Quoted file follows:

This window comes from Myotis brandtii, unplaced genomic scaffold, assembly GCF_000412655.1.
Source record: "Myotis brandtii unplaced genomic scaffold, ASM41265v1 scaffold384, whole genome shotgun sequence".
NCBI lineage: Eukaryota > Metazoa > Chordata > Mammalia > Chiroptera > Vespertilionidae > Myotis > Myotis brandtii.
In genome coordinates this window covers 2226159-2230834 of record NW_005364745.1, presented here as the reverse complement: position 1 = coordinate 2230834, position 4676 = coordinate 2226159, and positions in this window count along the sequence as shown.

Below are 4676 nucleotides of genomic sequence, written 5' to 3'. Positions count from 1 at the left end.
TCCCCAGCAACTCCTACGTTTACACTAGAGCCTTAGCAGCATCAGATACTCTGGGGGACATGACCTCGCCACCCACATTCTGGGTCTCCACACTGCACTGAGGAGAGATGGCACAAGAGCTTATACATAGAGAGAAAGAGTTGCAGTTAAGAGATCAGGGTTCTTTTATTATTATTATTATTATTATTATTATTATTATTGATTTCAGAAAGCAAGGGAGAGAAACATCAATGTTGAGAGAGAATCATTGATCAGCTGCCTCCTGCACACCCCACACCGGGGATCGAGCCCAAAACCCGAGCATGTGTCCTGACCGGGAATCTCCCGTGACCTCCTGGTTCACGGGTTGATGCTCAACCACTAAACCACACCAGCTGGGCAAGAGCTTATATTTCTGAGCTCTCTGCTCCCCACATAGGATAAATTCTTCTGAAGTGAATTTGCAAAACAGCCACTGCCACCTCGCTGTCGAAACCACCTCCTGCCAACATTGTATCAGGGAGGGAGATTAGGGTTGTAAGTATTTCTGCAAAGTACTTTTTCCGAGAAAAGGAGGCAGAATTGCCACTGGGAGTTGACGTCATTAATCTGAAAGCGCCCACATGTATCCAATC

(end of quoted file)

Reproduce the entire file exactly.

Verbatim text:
This window comes from Myotis brandtii, unplaced genomic scaffold, assembly GCF_000412655.1.
Source record: "Myotis brandtii unplaced genomic scaffold, ASM41265v1 scaffold384, whole genome shotgun sequence".
NCBI lineage: Eukaryota > Metazoa > Chordata > Mammalia > Chiroptera > Vespertilionidae > Myotis > Myotis brandtii.
In genome coordinates this window covers 2226159-2230834 of record NW_005364745.1, presented here as the reverse complement: position 1 = coordinate 2230834, position 4676 = coordinate 2226159, and positions in this window count along the sequence as shown.

Below are 4676 nucleotides of genomic sequence, written 5' to 3'. Positions count from 1 at the left end.
TCCCCAGCAACTCCTACGTTTACACTAGAGCCTTAGCAGCATCAGATACTCTGGGGGACATGACCTCGCCACCCACATTCTGGGTCTCCACACTGCACTGAGGAGAGATGGCACAAGAGCTTATACATAGAGAGAAAGAGTTGCAGTTAAGAGATCAGGGTTCTTTTATTATTATTATTATTATTATTATTATTATTATTGATTTCAGAAAGCAAGGGAGAGAAACATCAATGTTGAGAGAGAATCATTGATCAGCTGCCTCCTGCACACCCCACACCGGGGATCGAGCCCAAAACCCGAGCATGTGTCCTGACCGGGAATCTCCCGTGACCTCCTGGTTCACGGGTTGATGCTCAACCACTAAACCACACCAGCTGGGCAAGAGCTTATATTTCTGAGCTCTCTGCTCCCCACATAGGATAAATTCTTCTGAAGTGAATTTGCAAAACAGCCACTGCCACCTCGCTGTCGAAACCACCTCCTGCCAACATTGTATCAGGGAGGGAGATTAGGGTTGTAAGTATTTCTGCAAAGTACTTTTTCCGAGAAAAGGAGGCAGAATTGCCACTGGGAGTTGACGTCATTAATCTGAAAGCGCCCACATGTATCCAATC